Several problems can arise when physicians care for their relatives. When the patient is a relatives, the informal nature of the situation may result in compromised care at any of the different steps in the clinical encounter: history taking, physical examination, diagnosis, treatment and follow-up.

Medical histories in these circumstances are often incomplete or assumed. Physicians may find it difficult to ask family members sensitive questions about drug use, sexual practices or other highly personal issues; alternatively, patients may be uncomfortable disclosing this information to a relative.

Physicians may omit or abbreviate physical exams performed on family members, or they may go beyond their area of expertise. In some cases, the relative lives far away and cannot easily be seen by the physician; in other cases, the physician performs the examination without the proper instruments. Additionally, the unease caused by physical intimacy may distract a doctor who needs to probe a parent's abdomen or axilla. Performing a mental status exam on a close relative may be even more difficult than examining the relative's body.

Some have argued that treating family members and other intimates is unwise because emotional involvement interferes with a physician's ability to be objective. (2) Such a loss of objectivity can affect diagnostic work-ups. To exclude all possibility of disease, some physicians obtain more tests on relatives than might be done in similar cases for other patients. Conversely, other doctors are less likely to recommend an invasive procedure that could be painful for a relative.

Diagnostic reasoning may also be faulty. For example, physicians might be unwilling to consider a diagnosis of cancer in their spouses. And physicians may alter treatment plans unwisely when they shorten therapies to spare their relatives a hospital visit.

Confusion in what should be a patient-physician relationship may influence the doctor to be particularly informal, and this too can compromise care. Physicians may fail to record their encounters, so there may be no documentation and no chart to consult. (1) In sum, in the clinical treatment of a family member, or intimate other, doctors are prone to omissions, abbreviations and informalities, which compromise care and can harm patients.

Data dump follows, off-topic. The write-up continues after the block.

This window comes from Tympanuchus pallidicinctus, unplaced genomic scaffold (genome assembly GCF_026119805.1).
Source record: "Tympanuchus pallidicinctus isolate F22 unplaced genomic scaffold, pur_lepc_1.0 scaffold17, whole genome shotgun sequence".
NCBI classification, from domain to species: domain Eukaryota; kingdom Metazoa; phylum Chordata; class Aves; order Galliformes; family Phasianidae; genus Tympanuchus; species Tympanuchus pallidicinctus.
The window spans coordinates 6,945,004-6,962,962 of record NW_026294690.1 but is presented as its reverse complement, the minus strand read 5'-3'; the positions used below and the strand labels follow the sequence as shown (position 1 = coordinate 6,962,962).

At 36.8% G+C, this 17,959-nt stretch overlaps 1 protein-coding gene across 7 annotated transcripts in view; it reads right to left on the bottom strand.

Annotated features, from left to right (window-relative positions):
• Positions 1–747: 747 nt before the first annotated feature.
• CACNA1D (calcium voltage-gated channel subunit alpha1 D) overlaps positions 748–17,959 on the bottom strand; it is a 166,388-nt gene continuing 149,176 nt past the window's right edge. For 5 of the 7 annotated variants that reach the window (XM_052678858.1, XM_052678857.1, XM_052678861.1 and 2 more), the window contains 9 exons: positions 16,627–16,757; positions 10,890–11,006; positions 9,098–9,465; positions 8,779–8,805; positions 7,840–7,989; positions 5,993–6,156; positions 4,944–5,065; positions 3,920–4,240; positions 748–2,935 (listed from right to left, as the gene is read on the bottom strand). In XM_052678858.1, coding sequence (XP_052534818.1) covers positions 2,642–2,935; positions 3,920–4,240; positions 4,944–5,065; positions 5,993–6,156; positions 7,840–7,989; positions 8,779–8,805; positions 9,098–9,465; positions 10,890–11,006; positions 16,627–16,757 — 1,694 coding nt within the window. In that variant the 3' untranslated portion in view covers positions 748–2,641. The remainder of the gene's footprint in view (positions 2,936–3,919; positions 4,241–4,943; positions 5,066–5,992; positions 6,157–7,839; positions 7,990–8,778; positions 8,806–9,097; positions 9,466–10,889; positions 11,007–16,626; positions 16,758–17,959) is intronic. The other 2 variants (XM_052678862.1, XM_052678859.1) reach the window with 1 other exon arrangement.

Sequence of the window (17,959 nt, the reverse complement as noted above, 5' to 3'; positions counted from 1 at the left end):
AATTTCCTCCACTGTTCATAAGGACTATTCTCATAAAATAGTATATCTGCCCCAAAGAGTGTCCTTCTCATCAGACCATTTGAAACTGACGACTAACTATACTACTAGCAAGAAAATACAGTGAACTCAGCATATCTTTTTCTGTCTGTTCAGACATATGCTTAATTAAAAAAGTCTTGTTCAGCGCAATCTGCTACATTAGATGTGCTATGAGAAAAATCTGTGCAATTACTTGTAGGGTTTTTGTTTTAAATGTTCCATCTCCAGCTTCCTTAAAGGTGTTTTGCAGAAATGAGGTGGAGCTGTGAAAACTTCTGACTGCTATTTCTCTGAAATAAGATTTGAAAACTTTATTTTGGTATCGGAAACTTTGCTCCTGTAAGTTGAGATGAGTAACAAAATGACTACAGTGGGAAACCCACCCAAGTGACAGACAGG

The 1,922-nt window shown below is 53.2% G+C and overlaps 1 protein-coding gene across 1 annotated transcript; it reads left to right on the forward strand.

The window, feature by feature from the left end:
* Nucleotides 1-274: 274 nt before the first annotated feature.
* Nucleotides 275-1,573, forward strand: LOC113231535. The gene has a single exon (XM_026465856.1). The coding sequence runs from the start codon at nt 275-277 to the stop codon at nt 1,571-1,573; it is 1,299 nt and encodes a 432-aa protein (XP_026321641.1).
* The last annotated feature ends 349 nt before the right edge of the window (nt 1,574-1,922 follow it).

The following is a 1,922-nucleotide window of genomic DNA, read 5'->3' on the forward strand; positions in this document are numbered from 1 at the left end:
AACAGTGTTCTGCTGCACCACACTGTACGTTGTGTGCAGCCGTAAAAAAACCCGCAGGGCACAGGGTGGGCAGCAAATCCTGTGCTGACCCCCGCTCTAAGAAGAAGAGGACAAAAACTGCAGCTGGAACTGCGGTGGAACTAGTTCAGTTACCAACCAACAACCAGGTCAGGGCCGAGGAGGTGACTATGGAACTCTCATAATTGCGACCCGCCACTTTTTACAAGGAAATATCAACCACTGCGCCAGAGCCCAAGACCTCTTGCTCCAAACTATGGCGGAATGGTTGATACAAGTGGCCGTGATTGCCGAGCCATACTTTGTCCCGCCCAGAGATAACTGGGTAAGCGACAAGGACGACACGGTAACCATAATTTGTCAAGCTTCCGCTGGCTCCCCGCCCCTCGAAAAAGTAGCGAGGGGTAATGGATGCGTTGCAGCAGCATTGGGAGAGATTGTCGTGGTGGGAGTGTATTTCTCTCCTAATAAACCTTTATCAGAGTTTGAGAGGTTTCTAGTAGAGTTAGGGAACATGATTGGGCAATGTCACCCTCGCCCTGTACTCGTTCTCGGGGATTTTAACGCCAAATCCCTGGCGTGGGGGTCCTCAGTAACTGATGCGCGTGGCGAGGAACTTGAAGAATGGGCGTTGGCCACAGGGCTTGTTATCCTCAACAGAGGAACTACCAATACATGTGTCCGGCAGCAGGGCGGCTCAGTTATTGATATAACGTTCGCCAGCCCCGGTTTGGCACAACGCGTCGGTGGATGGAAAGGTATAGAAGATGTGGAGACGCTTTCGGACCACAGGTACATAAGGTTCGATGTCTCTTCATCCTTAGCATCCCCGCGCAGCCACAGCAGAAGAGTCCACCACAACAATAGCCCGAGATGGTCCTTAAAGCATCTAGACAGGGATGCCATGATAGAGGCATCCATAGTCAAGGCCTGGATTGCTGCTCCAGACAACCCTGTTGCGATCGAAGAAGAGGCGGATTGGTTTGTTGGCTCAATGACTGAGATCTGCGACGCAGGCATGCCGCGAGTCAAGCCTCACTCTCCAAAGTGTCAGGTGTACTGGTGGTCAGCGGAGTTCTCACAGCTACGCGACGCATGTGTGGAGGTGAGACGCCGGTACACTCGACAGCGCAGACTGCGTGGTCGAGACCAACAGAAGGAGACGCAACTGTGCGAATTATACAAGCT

Physicians' professional relationships with their patients are based on fiduciary responsibility. Family relationships, by contrast, are based on love. Because a clinical encounter with a family member is not a typical patient-doctor relationship, physicians caring for family members may tend to ignore standard guidelines, such as respecting a patient's right to decide about treatment, informing the patient about the risks and benefits of treatment and the plausible alternatives, telling patients the truth and respecting confidentiality. A doctor might withhold the truth regarding a diagnosis from a parent, when she would tell the truth if the patient was not related to her. Another doctor might breach the confidentiality of a patient who is a relative. William B. Spaulding, MD, cites the case of a surgeon who told a newspaper reporter about a patient he had operated on; the patient was a relative who had not given him permission to discuss her case. (9)

The care delivered by a physician family member may be minor: an endometrial biopsy, a prescription for a diuretic or the confirmation of a presumed diagnosis as illustrated in our case study. Usually, these acts will not lead to bad physical outcomes. But even simple cases raise potential problems. In this case, which was not an emergency, the physician/son should have stuck by his initial advice that his mother seek care from the covering physician.

How should the profession determine which type of care is ethically and medically acceptable? The most defensible situations are those in which doctors can quickly act within their area of expertise to solve an immediate problem that does not require new medical evaluation. For example, if someone on a trip loses luggage that contains medications, it would seem appropriate for a physician-family member who is on the trip to refill the medications. Slightly less defensible is the situation in which a family member presents with complaints of a simple problem that is identical to a previously treated problem. This person knows the treatment needed, and merely wants to avoid the inconvenience of visiting another doctor. These first two situations, in which the physician-relative is simply "filling in" until the patient's primary doctor is available, seem the most acceptable. However, as our case study illustrates, avoiding inconvenience for a family member can result in mismanagement and a potentially serious negative outcome.